The 2017 U.S. GAAP Financial Reporting Taxonomy as proposed by the Financial Accounting Standards Board contains some changes that are meant to address concerns raised by users of XBRL-tagged financial statement data.

FASB is looking for feedback on its annual GAAP Taxonomy update, which is now open for public review, to assure the changes it has introduced will do what FASB intends. The board updates the GAAP Taxonomy each year to reflect changes in accounting standards, but also to continue to work out kinks and to make it easier to use. The ongoing objective is to continue to improve the quality of financial data filed through XBRL by eliminating complexities, redundancies, or inconsistencies to the extent possible to promote more consistent application of the Taxonomy to XBRL filings.

Changes from the 2016 to the 2017 GAAP Taxonomy fall into a handful of major areas, FASB says, in its release notes accompanying the proposed Taxonomy. First are changes in the accounting rules, including updates to the new revenue recognition standard, as well as new standards around financial instruments, leasing, liabilities, loan losses, derivatives and hedging, investments, stock compensation, and cash flow classification.

New in 2017, FASB made a number of design changes meant to address concerns raised by consumers of XBRL-tagged financial statement data, most notably difficulties in interpreting data where dimensions are used for purposes other than that describes in the dimension uses style guide that accompanies the Taxonomy. That prompted FASB to make changes aimed at improving information without relying on dimensions when they are not the optimum structure for consuming the data. 

Another batch of changes arises due to FASB’s special focus on retirement benefits, where FASB is looking for ways to reduce inconsistencies and redundancies. The board plans to roll out changes in this area in phases, with the first phase not involving elements related to plan assets but instead focused on element consistency and improved the modeling. The first phase has produced 67 new elements, more than 300 label changes and, nearly 120 reference changes. At the same time, FASB eliminated nearly 100 elements.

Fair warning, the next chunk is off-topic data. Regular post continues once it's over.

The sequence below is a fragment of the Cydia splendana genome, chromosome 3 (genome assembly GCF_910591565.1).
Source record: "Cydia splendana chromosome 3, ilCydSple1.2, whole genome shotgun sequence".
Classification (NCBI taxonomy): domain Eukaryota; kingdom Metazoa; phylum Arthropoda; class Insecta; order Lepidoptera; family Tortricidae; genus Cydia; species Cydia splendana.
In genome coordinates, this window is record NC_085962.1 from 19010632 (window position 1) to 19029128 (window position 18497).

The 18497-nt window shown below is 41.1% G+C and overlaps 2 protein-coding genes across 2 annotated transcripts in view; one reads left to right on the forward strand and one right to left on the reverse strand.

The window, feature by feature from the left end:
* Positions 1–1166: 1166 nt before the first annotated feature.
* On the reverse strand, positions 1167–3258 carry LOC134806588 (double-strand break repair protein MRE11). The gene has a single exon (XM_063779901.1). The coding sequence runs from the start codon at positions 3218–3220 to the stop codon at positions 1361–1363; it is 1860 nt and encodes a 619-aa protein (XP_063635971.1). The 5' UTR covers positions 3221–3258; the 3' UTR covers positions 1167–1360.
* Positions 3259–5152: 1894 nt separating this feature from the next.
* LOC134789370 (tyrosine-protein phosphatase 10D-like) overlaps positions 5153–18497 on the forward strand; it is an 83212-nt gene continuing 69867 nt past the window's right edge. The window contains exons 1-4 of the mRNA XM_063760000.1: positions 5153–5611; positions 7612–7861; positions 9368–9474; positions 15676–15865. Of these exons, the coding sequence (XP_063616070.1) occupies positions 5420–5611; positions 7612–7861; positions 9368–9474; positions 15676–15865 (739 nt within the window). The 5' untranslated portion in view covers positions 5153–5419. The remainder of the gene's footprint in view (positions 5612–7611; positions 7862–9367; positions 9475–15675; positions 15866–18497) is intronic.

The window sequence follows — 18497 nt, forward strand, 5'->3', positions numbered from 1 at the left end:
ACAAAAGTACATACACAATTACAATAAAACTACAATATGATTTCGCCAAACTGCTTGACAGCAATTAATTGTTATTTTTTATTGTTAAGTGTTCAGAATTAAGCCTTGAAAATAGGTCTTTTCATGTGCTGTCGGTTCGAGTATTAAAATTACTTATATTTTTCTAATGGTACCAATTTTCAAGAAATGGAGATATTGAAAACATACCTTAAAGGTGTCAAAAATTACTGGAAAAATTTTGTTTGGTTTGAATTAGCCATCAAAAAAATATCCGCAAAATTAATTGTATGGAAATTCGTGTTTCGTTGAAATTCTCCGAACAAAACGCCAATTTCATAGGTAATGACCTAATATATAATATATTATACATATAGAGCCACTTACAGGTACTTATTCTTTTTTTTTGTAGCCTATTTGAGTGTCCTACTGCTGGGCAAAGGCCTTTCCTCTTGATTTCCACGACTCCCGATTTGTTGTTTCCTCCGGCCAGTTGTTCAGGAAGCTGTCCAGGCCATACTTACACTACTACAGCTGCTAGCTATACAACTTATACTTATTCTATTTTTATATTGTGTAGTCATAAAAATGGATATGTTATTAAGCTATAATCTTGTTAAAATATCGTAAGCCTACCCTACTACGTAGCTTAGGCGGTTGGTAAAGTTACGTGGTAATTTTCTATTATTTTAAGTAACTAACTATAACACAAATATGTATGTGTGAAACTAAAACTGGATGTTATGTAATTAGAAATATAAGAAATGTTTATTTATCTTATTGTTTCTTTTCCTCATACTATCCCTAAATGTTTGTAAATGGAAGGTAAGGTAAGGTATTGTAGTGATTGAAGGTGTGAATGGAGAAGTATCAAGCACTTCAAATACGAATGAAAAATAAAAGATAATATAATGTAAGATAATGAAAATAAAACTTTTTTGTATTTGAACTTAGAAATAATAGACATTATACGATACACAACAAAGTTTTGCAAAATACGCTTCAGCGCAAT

FASB also introduced changes to the 2017 Taxonomy based on recommendations from resource groups focused on insurance and financial services sectors. Those changes are focused on removing redundancies and inconsistencies, and updating elements around areas like deferred acquisition costs, present value of future insurance contracts, deferred sales inducements, and Basel III disclosures.

After FASB receives feedback on its proposed updates, the board will make any final changes and then hand it over to the Securities and Exchange Commission for its approval, which is required before companies can rely on it to comply with their XBRL filing requirement. The SEC staff issued a statement encouraging filers, investors, analysts, software service providers and anyone else with an interest to participate in the public review as a way “to continue to improve the process for creating and using XBRL structured financial statements.”